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Focus: The return of racism

When Barack Obama became the president in 2008, political experts commented on the US moving into the post-racial era. However, in the past two years, statements by politicians not just in the US but across the world seem to be reminding us that not only was that an incorrect assumption, racism seems to have returned to the public discourse in a big way. Had racism never left us? And does social media make reinforce racist perspectives? Gulf News readers debate.

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Gulf News

Media

Switch off the TV and the world becomes a beautiful place

I don’t think racism ever went away but nowadays it has become worse because of the media. They play the role of adding fuel to fire, whether you look at the US or even my home country of India. People have their mind made up on which party is good and which isn’t. Then you have the paid media, which is making matters worse. I will also include social media in this as there also people log in to only share their own perspectives on the issue. Earlier, people would make an effort to get to know each other but now they only follow the views that they already have – whether it is for a particular political party or against. I also think people intentionally tune in to the TV channels that they know have political positions that are similar to their own position, so they become stronger in their own views.

I think when we switch off the television set, the world looks like it’s a beautiful place. But the moment you switch it on, it makes you think there is no place worse.

From Dr Lalit Taori

General practitioner living in Sharjah

Division

People are set on their views, not much can change them

Racism is definitely present in the world today, but I think the main differences we see now are not just based on race, they are largely based on religious sentiments as well as right-wing views. Whether you look at the US or India, right-wing views have dominated society. People do not want to discuss issues, they are adamant on what they believe and the agenda they want to implement and they are willing to implement it at any cost.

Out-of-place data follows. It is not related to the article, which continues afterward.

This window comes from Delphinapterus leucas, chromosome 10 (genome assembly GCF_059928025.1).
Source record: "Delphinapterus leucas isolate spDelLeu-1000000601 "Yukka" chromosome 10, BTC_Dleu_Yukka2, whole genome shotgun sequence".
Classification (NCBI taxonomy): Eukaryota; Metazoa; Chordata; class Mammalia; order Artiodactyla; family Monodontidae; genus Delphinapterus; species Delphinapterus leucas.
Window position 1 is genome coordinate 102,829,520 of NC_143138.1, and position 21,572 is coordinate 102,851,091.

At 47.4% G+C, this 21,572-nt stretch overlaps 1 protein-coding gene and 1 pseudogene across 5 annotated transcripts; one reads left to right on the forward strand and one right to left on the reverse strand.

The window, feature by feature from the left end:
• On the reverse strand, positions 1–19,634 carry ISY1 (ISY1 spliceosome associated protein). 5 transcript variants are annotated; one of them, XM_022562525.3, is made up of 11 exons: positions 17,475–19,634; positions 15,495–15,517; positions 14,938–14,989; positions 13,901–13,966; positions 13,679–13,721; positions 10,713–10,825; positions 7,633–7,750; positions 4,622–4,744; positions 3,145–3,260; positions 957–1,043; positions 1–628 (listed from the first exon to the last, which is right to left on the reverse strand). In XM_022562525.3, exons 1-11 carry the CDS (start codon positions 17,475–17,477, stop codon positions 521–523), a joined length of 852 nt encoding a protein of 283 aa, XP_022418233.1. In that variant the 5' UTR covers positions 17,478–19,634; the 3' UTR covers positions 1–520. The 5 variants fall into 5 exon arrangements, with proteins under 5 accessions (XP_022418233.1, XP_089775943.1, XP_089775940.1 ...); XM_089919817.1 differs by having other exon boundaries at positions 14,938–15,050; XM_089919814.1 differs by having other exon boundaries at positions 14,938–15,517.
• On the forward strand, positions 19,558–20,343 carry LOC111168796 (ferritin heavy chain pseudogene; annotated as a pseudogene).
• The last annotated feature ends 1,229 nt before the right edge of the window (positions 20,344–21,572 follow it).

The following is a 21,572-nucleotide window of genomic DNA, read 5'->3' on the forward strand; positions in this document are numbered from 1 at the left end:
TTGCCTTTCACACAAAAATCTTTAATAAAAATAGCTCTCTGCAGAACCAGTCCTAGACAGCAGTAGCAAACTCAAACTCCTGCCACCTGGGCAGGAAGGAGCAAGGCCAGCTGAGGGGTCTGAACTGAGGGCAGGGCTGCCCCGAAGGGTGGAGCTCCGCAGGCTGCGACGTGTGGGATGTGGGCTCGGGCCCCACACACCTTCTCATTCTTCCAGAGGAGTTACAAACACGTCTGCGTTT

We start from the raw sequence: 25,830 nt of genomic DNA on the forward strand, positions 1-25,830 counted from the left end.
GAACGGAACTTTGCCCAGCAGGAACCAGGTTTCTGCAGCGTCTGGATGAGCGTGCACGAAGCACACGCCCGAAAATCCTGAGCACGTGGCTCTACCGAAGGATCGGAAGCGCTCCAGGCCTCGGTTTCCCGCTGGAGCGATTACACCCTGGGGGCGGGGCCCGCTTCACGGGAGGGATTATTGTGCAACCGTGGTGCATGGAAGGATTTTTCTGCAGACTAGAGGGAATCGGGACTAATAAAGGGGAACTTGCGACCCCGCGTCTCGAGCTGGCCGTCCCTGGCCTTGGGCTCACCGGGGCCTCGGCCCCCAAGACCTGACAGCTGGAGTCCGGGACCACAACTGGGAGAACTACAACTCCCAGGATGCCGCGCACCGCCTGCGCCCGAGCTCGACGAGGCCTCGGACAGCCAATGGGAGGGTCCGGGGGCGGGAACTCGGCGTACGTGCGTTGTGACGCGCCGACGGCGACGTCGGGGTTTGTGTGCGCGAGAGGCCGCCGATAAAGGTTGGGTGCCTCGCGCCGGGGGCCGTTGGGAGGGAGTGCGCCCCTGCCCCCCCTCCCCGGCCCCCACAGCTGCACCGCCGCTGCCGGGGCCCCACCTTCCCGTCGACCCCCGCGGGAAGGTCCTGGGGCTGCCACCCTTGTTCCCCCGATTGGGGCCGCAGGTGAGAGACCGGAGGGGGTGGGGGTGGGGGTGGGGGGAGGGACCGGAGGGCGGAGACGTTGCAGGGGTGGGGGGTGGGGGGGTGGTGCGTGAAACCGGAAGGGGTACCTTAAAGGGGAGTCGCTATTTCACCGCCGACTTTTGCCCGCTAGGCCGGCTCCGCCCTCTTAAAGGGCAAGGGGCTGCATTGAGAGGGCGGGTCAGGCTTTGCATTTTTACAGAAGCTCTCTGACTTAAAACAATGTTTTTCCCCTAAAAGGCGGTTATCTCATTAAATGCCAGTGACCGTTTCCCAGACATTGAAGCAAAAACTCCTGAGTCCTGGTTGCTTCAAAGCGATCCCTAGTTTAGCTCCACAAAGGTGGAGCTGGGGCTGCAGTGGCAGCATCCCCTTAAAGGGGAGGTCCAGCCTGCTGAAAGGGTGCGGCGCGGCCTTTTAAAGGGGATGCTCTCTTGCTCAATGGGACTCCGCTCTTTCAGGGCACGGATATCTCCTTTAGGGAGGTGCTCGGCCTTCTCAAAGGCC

The issue of nationalism also gets raised quite a lot, but I think that is simply a convenient way to hide their own agenda or rationalise the hate. Whether in India, Myanmar or the US, you have a similar argument being made – the indigenous people are suffering while a minority is dominating the country.

Unfortunately, a lot of the hateful activities happen in rural areas, which the media simply is not able to cover because they don’t have access to areas. Even social media has picked up a different shade in the past few years. Earlier, people used it to catch up with each other and make an effort to learn about different cultures. Now, you have so many paid accounts making sure they post hateful comments wherever possible, things can get quite abusive and violent, even on social media.

Unfortunately, I don’t think it is going to improve unless people change their mindset. That, I think will only happen when people are able to realise that political parties may not be working in their best interests. Until people’s jobs or education gets affected, I think they will continue to have the same mindset.

From Mr Mohammed Neyaz Sarwar

Corporate banker living in Sharjah

I would say that it never really went away I would say it was masked by some thought leaders. They helped take the focus away from it. Because Barack Obama won the election in the US people perceived that racism had started to go away or had faded but those in the trenches know that it never went away. I would say that with the mergence of nationalism not just in the US but across the world and protectionism – protecting my nation protecting what’s mine you’ve seen the mergence of old ideologies.

The middle east and the US are completely different but unfortunately I have seen a lot in the US. First of all yes with the growing trend for nationalism I have started to see more increase or influx of a primitive mindset. Divisive rhetoric.